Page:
Tag Archive | writing

Writing exercise

He was the kind of man who could make a woman feel safe and giddy at the same time. His smile was exuberant, stretching too far across his face, as if his body could not contain his joy. He didn’t smile often, except for a near-constant sexy half smirk. It was as though he was all too aware of the power of his real smile. Surely he must have noticed that that smile dazzled everyone around him, leaving women slightly breathless and almost unable to speak.

[This is how I see you. I wonder if you’ll ever know it.]

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Peace in Everyday Events

If you pay attention, you can find peace in everyday events.

In the beauty of a winter sunset.

In the comfort of a bubble bath after a long day.

In preparing your favorite food.

In painting your toenails the perfect cheerful shade of pink.

In balmy spring weather that makes you want to sit on the porch, drink tea, and read all day.

In having him look at you like you are the most beautiful woman in the world.

But you miss these things if you’re not paying attention.

Why I Blog (Meme)

Why I Blog Meme

1.  How long have you been blogging?
I’ve been blogging here for a month today, but I’ve had a blog on Tumblr for about 15 months.
2.  Why did you start blogging?I started a tumblr because I took a quiz for fun one day where you put in the websites you used and how often you used them, and it suggested something else you might enjoy. It suggested Tumblr, and I was bored, so I signed up and immediately became addicted. But although Tumblr is possibly the easiest blogging platform ever, in some respects, it is too easy. Because of the convenience of the reblog button, I found myself hardly generating any original content. That prompted my move to WordPress, where, even though it’s harder to find other blogs I enjoy, it is more conducive to actually writing.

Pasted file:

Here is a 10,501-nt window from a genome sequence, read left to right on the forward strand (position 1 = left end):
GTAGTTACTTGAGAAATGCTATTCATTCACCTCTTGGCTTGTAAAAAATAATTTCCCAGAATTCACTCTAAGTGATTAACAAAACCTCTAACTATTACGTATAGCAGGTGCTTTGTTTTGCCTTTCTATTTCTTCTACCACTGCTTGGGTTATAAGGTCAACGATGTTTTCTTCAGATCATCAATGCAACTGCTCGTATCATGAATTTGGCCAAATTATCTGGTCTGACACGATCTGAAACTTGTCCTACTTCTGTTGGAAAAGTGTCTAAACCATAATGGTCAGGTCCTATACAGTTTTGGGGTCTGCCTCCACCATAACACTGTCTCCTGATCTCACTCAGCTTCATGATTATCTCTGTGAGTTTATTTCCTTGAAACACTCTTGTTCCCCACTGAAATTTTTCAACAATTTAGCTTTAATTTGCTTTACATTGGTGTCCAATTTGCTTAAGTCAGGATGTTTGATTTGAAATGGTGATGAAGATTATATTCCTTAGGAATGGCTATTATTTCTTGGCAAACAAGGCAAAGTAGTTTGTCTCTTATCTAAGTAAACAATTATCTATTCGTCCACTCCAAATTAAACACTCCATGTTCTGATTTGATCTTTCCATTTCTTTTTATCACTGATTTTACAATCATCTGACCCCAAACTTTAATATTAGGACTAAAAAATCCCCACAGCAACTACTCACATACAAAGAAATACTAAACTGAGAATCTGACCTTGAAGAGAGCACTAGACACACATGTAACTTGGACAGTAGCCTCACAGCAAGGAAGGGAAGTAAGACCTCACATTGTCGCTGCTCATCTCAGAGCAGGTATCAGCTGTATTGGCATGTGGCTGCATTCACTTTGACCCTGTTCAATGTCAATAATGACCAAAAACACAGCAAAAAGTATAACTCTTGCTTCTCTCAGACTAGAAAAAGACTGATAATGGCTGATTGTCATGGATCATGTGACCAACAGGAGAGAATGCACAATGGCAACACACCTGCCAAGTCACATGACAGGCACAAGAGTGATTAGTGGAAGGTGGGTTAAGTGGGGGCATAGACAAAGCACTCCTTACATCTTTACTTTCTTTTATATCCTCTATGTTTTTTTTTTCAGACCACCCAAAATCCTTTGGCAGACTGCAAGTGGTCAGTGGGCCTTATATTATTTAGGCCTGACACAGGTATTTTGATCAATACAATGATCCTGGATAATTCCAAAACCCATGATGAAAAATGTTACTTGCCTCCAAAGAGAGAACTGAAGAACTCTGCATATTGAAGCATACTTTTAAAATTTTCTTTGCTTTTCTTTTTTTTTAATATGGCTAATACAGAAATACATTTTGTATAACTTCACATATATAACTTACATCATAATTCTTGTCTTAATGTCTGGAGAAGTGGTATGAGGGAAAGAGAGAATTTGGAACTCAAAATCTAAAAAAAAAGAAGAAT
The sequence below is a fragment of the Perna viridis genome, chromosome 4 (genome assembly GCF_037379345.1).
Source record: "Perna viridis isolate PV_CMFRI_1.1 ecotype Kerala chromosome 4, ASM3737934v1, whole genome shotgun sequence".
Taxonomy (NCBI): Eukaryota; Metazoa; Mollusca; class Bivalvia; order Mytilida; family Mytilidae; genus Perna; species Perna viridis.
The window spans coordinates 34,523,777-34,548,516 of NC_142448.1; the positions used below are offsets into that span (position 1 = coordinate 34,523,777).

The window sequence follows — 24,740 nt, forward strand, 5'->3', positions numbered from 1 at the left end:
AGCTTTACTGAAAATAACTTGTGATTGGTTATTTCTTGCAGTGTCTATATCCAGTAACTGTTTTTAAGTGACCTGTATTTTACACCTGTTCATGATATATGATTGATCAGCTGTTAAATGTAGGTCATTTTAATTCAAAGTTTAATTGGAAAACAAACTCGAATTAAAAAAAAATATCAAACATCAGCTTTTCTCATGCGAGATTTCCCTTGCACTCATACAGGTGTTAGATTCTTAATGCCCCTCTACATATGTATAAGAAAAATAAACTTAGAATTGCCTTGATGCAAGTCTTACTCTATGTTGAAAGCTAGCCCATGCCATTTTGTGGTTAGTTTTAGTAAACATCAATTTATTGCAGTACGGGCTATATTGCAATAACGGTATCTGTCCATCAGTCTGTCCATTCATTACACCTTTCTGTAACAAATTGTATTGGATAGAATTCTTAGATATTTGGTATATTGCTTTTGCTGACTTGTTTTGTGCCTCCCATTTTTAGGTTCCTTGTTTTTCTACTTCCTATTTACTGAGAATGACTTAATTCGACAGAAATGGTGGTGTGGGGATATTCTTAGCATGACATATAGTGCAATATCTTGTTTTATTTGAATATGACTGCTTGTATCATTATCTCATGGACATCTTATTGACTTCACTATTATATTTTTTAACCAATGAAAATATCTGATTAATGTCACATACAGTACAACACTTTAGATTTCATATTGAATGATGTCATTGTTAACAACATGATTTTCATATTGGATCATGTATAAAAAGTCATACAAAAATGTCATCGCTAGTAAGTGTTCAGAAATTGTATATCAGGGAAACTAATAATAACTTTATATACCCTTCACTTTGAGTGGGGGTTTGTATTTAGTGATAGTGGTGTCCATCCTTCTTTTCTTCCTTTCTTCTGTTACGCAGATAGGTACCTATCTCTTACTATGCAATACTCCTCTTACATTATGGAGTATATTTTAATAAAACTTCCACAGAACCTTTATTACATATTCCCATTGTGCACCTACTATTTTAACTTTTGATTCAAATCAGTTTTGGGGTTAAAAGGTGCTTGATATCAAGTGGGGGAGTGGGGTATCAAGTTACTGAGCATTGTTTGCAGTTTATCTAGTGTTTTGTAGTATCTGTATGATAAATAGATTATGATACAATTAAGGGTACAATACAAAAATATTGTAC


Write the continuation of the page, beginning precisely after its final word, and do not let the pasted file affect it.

3.  What have you found to be the benefits of blogging?

The best part of blogging is the friendships that come out of it. I have several very good online friends from Tumblr, and I’m already making friends here. When I first began blogging, I did not expect to make friends, so it was certainly an unexpected blessing. I also enjoy the creative outlet and getting to share my thoughts, particularly about books.

4.  How many times a week do you post an entry?

Every day, often more than once a day.

5.  How many different blogs do you read on a regular basis?I don’t even know. I follow over 500 blogs on Tumblr, but I don’t necessarily read them all regularly. I make an effort to check my friends’ blogs, but most of the blogs I follow on Tumblr I just read when their posts come across my dashboard. I use Blogger to follow several other blogs, and I follow a handful of blogs on WordPress.
6.  Do you comment on other people’s blogs?Sure, when I have something to say. Also, I’ve found that when you comment on other people’s blogs, they tend to come check yours out. That’s not to say that that’s why I leave comments, but it is nice to interact with other people.
7.  Do you keep track of how many visitors you have?  Is so, are you satisfied with your numbers?A little bit. I mean, I like knowing that people are reading my blog. The first blog I ever started was on blogspot, but I didn’t keep up with it because it was intended to be a book blog, and you’ve all read about my problems with reviewing books. Also, I had the sense that no one was reading my blog, so I just got a little bored. It definitely makes a difference to get feedback and know that people really are reading what you have to say.